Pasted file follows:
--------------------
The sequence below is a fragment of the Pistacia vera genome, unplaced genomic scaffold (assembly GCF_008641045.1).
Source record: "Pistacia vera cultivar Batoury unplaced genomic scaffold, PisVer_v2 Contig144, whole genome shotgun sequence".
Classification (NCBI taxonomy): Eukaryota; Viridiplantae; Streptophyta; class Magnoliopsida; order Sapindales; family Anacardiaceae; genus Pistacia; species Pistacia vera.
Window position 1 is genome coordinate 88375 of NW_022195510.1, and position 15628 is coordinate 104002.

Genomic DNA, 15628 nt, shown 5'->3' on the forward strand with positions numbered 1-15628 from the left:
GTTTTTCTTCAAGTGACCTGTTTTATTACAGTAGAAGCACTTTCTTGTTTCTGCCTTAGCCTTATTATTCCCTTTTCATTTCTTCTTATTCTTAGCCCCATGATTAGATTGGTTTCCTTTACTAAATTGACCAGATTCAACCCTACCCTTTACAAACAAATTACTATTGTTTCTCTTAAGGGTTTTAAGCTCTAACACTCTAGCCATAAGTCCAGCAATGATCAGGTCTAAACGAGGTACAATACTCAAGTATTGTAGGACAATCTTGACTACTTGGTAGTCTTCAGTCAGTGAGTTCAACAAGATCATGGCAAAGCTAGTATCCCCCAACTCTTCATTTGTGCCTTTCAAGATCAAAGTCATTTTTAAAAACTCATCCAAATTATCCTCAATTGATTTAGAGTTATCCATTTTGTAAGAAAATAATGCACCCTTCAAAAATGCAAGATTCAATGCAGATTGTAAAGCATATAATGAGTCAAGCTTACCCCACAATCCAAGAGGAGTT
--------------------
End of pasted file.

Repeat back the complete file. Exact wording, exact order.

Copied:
The sequence below is a fragment of the Pistacia vera genome, unplaced genomic scaffold (assembly GCF_008641045.1).
Source record: "Pistacia vera cultivar Batoury unplaced genomic scaffold, PisVer_v2 Contig144, whole genome shotgun sequence".
Classification (NCBI taxonomy): Eukaryota; Viridiplantae; Streptophyta; class Magnoliopsida; order Sapindales; family Anacardiaceae; genus Pistacia; species Pistacia vera.
Window position 1 is genome coordinate 88375 of NW_022195510.1, and position 15628 is coordinate 104002.

Genomic DNA, 15628 nt, shown 5'->3' on the forward strand with positions numbered 1-15628 from the left:
GTTTTTCTTCAAGTGACCTGTTTTATTACAGTAGAAGCACTTTCTTGTTTCTGCCTTAGCCTTATTATTCCCTTTTCATTTCTTCTTATTCTTAGCCCCATGATTAGATTGGTTTCCTTTACTAAATTGACCAGATTCAACCCTACCCTTTACAAACAAATTACTATTGTTTCTCTTAAGGGTTTTAAGCTCTAACACTCTAGCCATAAGTCCAGCAATGATCAGGTCTAAACGAGGTACAATACTCAAGTATTGTAGGACAATCTTGACTACTTGGTAGTCTTCAGTCAGTGAGTTCAACAAGATCATGGCAAAGCTAGTATCCCCCAACTCTTCATTTGTGCCTTTCAAGATCAAAGTCATTTTTAAAAACTCATCCAAATTATCCTCAATTGATTTAGAGTTATCCATTTTGTAAGAAAATAATGCACCCTTCAAAAATGCAAGATTCAATGCAGATTGTAAAGCATATAATGAGTCAAGCTTACCCCACAATCCAAGAGGAGTT